2020: So Long, Farewell, Auf Wiedersehen, Goodbye… and don’t let the door hit you on the way out!!

This is it: it is now late in the evening, I have a huge pot of soup cooking on the stove waiting for me to sample it, and there are fireworks (already) going off outside in my neighborhood. 2020 is finally drawing to a close. This has been a pretty difficult year, to say the least, for me and almost everyone that I know. You all know the highlights: pandemic, civil unrest, economic uncertainty, political craziness, and looming threats on the horizon. For me it was also a year of struggle with systemic sclerosis and the loss of a beloved pet. Unbelievably, I had resolved to make weekly posts to my blog to chronicle this year that can only be considered historic at this point. I still have to read all of the year’s posts again to select highlights, but to be frank once I start to list them all it’s going to be a little overwhelming. Let’s just ignore all the icky things that have gone on in 2020 and focus on closing down the year.

Faced with just a few days left in the 2020 I decided to polish off a couple of unfinished projects and books. I pulled out the knitting project bags and discovered a pair of unfinished fingertipless gloves… totally doable, I told myself.

One finished mitt was in the bag with the start of the second mitt, but since I had been making the pattern up as I went along it was a little bit of a challenge to find my way. Eventually, by counting rows and hunting for some notes that I put into a journal I managed to finish up the second mitt on Tuesday. Pretty snazzy, huh?! I’ve been wearing the mitts in bed while reading in the evenings and they are just the perfect things to keep my hands warm while sipping herbal tea and flipping pages. My Ravelry project notes are here.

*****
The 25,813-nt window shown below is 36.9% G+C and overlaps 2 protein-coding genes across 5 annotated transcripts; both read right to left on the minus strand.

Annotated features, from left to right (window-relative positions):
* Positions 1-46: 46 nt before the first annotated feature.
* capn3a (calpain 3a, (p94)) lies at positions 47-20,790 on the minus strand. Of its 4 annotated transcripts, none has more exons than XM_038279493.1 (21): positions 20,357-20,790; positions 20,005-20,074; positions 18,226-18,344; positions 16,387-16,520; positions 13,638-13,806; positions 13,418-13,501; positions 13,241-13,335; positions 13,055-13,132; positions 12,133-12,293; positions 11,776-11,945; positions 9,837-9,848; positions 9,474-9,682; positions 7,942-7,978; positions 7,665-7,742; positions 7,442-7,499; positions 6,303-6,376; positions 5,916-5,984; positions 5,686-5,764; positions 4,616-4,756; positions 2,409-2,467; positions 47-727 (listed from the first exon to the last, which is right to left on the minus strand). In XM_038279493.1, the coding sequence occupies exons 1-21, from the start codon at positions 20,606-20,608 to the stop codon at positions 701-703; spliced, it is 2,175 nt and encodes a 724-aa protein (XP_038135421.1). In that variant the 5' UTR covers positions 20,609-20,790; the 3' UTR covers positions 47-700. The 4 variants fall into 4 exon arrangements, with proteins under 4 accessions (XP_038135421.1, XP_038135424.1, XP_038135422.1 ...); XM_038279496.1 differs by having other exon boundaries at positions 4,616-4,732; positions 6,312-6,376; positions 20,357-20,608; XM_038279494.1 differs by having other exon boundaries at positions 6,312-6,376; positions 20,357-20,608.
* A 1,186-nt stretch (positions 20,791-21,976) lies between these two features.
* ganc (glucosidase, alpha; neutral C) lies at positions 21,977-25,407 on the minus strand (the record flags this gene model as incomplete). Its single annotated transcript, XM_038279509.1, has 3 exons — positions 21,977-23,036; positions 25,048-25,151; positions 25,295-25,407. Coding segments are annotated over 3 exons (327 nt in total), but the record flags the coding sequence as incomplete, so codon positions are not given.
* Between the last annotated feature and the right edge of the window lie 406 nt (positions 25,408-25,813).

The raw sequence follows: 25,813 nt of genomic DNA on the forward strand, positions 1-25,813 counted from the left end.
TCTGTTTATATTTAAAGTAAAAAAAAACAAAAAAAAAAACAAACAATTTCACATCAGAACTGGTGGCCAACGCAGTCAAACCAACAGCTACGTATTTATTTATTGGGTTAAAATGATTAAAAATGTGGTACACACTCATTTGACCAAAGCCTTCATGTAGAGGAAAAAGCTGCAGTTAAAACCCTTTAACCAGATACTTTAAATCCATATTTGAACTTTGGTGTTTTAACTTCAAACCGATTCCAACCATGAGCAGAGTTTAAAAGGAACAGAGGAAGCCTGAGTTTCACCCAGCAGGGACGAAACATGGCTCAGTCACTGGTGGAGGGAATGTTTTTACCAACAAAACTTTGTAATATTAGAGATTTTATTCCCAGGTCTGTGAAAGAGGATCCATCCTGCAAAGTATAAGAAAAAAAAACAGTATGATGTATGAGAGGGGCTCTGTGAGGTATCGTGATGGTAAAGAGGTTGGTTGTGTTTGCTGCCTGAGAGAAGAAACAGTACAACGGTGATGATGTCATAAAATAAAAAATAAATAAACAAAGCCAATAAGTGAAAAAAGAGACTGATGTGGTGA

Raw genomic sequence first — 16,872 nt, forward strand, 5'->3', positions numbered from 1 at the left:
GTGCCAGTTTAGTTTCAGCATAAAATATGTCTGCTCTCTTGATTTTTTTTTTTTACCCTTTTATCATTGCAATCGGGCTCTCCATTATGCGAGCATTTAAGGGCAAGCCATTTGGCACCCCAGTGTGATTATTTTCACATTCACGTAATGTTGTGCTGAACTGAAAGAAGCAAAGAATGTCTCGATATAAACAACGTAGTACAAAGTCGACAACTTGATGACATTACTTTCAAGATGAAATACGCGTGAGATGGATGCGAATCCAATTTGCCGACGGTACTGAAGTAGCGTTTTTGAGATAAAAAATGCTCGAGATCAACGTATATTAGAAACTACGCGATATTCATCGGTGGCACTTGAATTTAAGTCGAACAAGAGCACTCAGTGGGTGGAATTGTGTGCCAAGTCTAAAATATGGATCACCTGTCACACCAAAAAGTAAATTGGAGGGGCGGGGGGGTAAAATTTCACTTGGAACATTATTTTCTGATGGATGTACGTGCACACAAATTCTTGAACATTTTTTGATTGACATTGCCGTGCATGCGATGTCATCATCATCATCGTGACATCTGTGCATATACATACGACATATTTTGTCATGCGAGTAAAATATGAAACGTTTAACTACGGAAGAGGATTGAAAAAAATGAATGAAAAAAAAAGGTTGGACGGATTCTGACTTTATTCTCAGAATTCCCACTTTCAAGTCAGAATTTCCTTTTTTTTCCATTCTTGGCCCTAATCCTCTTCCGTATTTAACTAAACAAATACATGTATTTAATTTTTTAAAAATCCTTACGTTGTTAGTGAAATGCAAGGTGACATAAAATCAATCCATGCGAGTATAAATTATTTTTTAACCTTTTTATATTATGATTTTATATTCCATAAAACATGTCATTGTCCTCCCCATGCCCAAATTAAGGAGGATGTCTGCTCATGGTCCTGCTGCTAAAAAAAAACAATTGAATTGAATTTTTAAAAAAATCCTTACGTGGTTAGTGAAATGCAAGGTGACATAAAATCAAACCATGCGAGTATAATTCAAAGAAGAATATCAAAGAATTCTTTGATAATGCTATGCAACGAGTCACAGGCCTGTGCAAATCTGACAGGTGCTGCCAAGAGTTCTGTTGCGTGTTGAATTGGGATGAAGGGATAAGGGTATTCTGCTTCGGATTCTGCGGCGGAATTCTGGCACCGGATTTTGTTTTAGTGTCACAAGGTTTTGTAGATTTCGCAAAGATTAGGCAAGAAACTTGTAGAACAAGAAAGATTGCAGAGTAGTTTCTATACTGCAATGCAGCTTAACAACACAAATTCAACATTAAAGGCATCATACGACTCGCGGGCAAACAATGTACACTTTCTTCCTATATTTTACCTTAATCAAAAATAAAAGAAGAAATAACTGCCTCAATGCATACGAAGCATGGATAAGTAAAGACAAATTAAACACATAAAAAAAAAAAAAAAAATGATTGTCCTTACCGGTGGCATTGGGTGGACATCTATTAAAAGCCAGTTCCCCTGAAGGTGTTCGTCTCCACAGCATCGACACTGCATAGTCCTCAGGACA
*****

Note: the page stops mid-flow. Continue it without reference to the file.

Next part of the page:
I also took the last few days of the year to finish up a couple of books that I started months ago.

You know, I couldn’t have chosen better books to end of the year if I had tried. This is a year where many of us have had to reevaluate our choices and priorities. I don’t know about you, but I have thrown away so much stuff that I didn’t need any more, made changes to my home that made it more comfortable and user friendly, and returned to cooking from scratch like I used to decades ago. I am making do with the things that I already have, and am developing new coping strategies. It’s been a stretch at times, and some of the changes that I had to make this year took some time, but I got there.

Now, imagine that the world as you knew it fell out from under you and you are forced to run for your life with your 8 year old son in a matter of moments. Your family is gone, your resources are few, and you don’t really know how to do it, but you need to flee to a foreign nation to seek refuge: your picture is being broadcast through social media and there is a bounty on your life. You are now caught up in a migration north with other desperate refugees stalked by ruthless predators and constant threats, but also helped by kind people who reach out to you and your son on the journey. At the end, in order to reach safety, you place yourself and your son in the hands of a coyote to take you across the border with a small group of other travelers; not everyone will survive the journey, but if you do you have a chance for a simple life of decency and safety. That pretty much is the plot of American Dirt. All of a sudden, the horribleness of 2020 didn’t seem all that bad when faced with a situation such as this. This book was very well written and I am so glad that I read it now.